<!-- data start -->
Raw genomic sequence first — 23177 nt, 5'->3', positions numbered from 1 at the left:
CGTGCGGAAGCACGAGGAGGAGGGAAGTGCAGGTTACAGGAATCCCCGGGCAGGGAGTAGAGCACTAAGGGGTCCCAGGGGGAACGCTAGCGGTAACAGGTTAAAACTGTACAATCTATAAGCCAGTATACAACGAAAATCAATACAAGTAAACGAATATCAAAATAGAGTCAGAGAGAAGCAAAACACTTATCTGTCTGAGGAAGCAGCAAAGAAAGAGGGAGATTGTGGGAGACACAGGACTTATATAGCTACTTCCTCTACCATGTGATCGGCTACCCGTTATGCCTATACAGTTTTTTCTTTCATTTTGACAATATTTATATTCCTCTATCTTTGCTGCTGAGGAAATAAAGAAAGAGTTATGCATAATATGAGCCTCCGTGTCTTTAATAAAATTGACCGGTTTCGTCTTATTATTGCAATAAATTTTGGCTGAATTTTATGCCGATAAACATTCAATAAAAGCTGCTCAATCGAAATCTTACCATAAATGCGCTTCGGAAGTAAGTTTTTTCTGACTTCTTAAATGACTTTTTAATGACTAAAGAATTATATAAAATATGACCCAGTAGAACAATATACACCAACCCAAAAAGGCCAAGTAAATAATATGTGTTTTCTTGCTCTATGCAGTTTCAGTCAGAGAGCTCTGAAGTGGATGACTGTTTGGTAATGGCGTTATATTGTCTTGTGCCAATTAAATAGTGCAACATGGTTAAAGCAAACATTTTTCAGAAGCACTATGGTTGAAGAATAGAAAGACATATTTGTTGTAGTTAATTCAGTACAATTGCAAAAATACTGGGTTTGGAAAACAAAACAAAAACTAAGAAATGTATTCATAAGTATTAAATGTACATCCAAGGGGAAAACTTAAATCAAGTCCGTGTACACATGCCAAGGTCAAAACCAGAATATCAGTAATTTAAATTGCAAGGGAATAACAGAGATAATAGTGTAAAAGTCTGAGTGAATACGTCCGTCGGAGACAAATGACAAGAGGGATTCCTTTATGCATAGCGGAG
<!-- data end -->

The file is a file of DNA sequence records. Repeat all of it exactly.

Raw genomic sequence first — 23177 nt, 5'->3', positions numbered from 1 at the left:
CGTGCGGAAGCACGAGGAGGAGGGAAGTGCAGGTTACAGGAATCCCCGGGCAGGGAGTAGAGCACTAAGGGGTCCCAGGGGGAACGCTAGCGGTAACAGGTTAAAACTGTACAATCTATAAGCCAGTATACAACGAAAATCAATACAAGTAAACGAATATCAAAATAGAGTCAGAGAGAAGCAAAACACTTATCTGTCTGAGGAAGCAGCAAAGAAAGAGGGAGATTGTGGGAGACACAGGACTTATATAGCTACTTCCTCTACCATGTGATCGGCTACCCGTTATGCCTATACAGTTTTTTCTTTCATTTTGACAATATTTATATTCCTCTATCTTTGCTGCTGAGGAAATAAAGAAAGAGTTATGCATAATATGAGCCTCCGTGTCTTTAATAAAATTGACCGGTTTCGTCTTATTATTGCAATAAATTTTGGCTGAATTTTATGCCGATAAACATTCAATAAAAGCTGCTCAATCGAAATCTTACCATAAATGCGCTTCGGAAGTAAGTTTTTTCTGACTTCTTAAATGACTTTTTAATGACTAAAGAATTATATAAAATATGACCCAGTAGAACAATATACACCAACCCAAAAAGGCCAAGTAAATAATATGTGTTTTCTTGCTCTATGCAGTTTCAGTCAGAGAGCTCTGAAGTGGATGACTGTTTGGTAATGGCGTTATATTGTCTTGTGCCAATTAAATAGTGCAACATGGTTAAAGCAAACATTTTTCAGAAGCACTATGGTTGAAGAATAGAAAGACATATTTGTTGTAGTTAATTCAGTACAATTGCAAAAATACTGGGTTTGGAAAACAAAACAAAAACTAAGAAATGTATTCATAAGTATTAAATGTACATCCAAGGGGAAAACTTAAATCAAGTCCGTGTACACATGCCAAGGTCAAAACCAGAATATCAGTAATTTAAATTGCAAGGGAATAACAGAGATAATAGTGTAAAAGTCTGAGTGAATACGTCCGTCGGAGACAAATGACAAGAGGGATTCCTTTATGCATAGCGGAG